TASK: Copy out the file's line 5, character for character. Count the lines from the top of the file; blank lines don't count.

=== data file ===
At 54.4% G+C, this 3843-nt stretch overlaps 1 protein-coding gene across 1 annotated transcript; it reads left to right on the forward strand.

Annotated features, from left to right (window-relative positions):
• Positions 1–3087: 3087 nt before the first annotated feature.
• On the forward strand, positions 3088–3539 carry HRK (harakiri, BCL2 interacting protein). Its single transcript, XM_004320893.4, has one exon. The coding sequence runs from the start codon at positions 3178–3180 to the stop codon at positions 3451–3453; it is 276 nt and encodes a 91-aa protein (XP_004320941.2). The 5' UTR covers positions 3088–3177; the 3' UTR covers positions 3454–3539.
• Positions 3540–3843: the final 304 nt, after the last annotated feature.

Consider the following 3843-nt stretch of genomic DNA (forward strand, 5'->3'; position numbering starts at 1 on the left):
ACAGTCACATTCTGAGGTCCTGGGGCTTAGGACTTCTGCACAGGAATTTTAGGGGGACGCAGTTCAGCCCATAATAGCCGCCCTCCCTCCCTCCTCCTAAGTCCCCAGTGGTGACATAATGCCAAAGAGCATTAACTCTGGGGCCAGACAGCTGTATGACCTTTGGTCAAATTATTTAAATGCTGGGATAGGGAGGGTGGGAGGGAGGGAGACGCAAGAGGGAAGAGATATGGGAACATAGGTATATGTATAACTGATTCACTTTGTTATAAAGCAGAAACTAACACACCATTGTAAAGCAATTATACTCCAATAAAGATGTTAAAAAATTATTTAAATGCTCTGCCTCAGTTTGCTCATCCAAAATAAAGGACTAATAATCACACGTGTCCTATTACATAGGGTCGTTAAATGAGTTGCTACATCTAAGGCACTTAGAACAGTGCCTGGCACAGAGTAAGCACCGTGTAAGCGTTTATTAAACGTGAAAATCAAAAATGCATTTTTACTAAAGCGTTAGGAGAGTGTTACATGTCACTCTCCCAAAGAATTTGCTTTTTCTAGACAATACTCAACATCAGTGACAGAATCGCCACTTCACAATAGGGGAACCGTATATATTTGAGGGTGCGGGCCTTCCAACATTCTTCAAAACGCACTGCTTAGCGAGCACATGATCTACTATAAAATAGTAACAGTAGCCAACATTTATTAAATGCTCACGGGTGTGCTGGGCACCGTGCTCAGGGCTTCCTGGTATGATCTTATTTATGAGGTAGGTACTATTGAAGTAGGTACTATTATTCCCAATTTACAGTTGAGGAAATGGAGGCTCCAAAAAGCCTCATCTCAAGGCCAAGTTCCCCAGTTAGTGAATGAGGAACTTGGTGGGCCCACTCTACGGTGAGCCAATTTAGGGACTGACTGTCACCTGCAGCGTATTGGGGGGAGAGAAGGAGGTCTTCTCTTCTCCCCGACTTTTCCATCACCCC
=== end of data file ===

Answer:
• Positions 3540–3843: the final 304 nt, after the last annotated feature.